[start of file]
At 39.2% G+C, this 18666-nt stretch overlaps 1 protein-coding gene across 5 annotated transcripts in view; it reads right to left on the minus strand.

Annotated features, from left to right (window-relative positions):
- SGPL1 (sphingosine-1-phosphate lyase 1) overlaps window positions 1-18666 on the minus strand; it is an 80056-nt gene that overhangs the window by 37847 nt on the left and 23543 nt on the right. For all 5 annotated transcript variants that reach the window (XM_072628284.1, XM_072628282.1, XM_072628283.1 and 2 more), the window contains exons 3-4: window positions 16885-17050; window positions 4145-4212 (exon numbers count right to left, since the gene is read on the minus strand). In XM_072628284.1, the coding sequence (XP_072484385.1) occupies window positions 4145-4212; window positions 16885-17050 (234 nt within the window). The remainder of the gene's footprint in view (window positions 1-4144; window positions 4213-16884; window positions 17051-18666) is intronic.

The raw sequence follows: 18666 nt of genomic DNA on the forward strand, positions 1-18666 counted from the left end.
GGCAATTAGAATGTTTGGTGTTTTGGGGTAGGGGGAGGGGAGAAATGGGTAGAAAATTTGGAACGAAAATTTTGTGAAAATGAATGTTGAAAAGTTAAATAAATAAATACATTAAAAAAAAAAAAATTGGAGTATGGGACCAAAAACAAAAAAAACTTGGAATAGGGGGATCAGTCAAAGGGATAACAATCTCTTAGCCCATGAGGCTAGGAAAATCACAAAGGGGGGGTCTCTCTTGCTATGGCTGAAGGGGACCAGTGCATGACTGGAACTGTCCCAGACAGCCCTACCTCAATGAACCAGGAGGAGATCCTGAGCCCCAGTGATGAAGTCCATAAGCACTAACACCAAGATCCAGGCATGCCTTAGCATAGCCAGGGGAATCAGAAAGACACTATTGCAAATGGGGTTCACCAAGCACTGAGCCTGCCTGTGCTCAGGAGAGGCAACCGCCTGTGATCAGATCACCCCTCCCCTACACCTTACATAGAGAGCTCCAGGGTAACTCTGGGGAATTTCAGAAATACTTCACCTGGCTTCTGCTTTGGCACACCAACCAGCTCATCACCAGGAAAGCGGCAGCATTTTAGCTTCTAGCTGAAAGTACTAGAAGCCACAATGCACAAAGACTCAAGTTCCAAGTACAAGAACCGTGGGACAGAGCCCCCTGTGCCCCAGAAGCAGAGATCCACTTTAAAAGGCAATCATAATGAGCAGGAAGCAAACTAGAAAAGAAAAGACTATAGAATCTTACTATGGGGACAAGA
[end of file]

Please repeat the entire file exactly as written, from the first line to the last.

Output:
At 39.2% G+C, this 18666-nt stretch overlaps 1 protein-coding gene across 5 annotated transcripts in view; it reads right to left on the minus strand.

Annotated features, from left to right (window-relative positions):
- SGPL1 (sphingosine-1-phosphate lyase 1) overlaps window positions 1-18666 on the minus strand; it is an 80056-nt gene that overhangs the window by 37847 nt on the left and 23543 nt on the right. For all 5 annotated transcript variants that reach the window (XM_072628284.1, XM_072628282.1, XM_072628283.1 and 2 more), the window contains exons 3-4: window positions 16885-17050; window positions 4145-4212 (exon numbers count right to left, since the gene is read on the minus strand). In XM_072628284.1, the coding sequence (XP_072484385.1) occupies window positions 4145-4212; window positions 16885-17050 (234 nt within the window). The remainder of the gene's footprint in view (window positions 1-4144; window positions 4213-16884; window positions 17051-18666) is intronic.

The raw sequence follows: 18666 nt of genomic DNA on the forward strand, positions 1-18666 counted from the left end.
GGCAATTAGAATGTTTGGTGTTTTGGGGTAGGGGGAGGGGAGAAATGGGTAGAAAATTTGGAACGAAAATTTTGTGAAAATGAATGTTGAAAAGTTAAATAAATAAATACATTAAAAAAAAAAAAATTGGAGTATGGGACCAAAAACAAAAAAAACTTGGAATAGGGGGATCAGTCAAAGGGATAACAATCTCTTAGCCCATGAGGCTAGGAAAATCACAAAGGGGGGGTCTCTCTTGCTATGGCTGAAGGGGACCAGTGCATGACTGGAACTGTCCCAGACAGCCCTACCTCAATGAACCAGGAGGAGATCCTGAGCCCCAGTGATGAAGTCCATAAGCACTAACACCAAGATCCAGGCATGCCTTAGCATAGCCAGGGGAATCAGAAAGACACTATTGCAAATGGGGTTCACCAAGCACTGAGCCTGCCTGTGCTCAGGAGAGGCAACCGCCTGTGATCAGATCACCCCTCCCCTACACCTTACATAGAGAGCTCCAGGGTAACTCTGGGGAATTTCAGAAATACTTCACCTGGCTTCTGCTTTGGCACACCAACCAGCTCATCACCAGGAAAGCGGCAGCATTTTAGCTTCTAGCTGAAAGTACTAGAAGCCACAATGCACAAAGACTCAAGTTCCAAGTACAAGAACCGTGGGACAGAGCCCCCTGTGCCCCAGAAGCAGAGATCCACTTTAAAAGGCAATCATAATGAGCAGGAAGCAAACTAGAAAAGAAAAGACTATAGAATCTTACTATGGGGACAAGA